Barings has been investing in European small-cap equities for more than 30 years and the Europe Select Trust has above £1bn in assets under management.
“We also have an international small cap product in the States for institutional investors which is a younger and smaller product but performed very well and we look forward to proposing it to clients and consultants,” Valensise added. “This has been a market niche where we have captured more than our fair share of flows.”
Miller said the US market is less familiar with multi-asset strategies than the UK.
“Global tactical asset allocation has been split into two groups: all-weather funds including risk parity which build portfolios that are robust to multiple outcomes and weather prediction funds where investors position themselves for the next year,” Miller added. “There is more scepticism towards weather prediction models but risk parity funds are built on leverage, and as bonds are approaching the end of a 30-year bull market, we should have a level playing field.”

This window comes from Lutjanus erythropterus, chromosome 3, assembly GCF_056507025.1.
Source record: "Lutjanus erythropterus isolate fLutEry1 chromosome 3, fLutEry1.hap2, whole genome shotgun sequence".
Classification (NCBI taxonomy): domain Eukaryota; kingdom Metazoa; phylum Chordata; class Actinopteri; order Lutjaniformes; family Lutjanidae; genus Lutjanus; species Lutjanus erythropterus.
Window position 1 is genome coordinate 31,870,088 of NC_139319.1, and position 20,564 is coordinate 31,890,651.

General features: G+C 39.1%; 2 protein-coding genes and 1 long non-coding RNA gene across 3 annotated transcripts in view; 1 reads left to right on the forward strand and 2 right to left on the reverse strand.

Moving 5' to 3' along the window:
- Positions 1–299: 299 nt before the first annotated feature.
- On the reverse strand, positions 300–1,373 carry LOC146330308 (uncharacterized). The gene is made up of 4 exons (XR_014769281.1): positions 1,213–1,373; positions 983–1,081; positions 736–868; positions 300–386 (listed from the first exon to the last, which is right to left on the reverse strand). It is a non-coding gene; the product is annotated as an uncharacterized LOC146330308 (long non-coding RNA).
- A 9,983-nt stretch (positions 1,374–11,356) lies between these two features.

Investors looking at hedge funds ought to be looking at global tactical asset allocation – Miller
In the US Barings does not run hedge funds so misses out on endowment and foundation clients.
However in September Calpers, the largest US public pension fund, announced it would eliminate its Absolute Return Strategies program of 24 hedge funds and six hedge fund-of-funds valued at approximately $4bn. Ted Eliopoulos, Calpers interim chief investment officer, said in a statement: “Hedge funds are certainly a viable strategy for some, but at the end of the day, when judged against their complexity, cost, and the lack of ability to scale at Calpers’ size, the ARS program is no longer warranted.”
Miller said Calpers’ move has focused attention on fees for investors and there is a slow shift from expensive alternatives to more liquid funds. “Investors looking at hedge funds ought to be looking at global tactical asset allocation which achieves the same beta but at much less expense,” he argued.
Investors are more likely to use a multi-strategy to protect themselves against a market downturn, which currently looks unlikely. “We went down to 20% in equities in 2008 which propels the marketing story for the next five years,” Miller said. “The US business launched in June 2010 and it has been all blue skies for equities so we have yet to go through a full cycle.”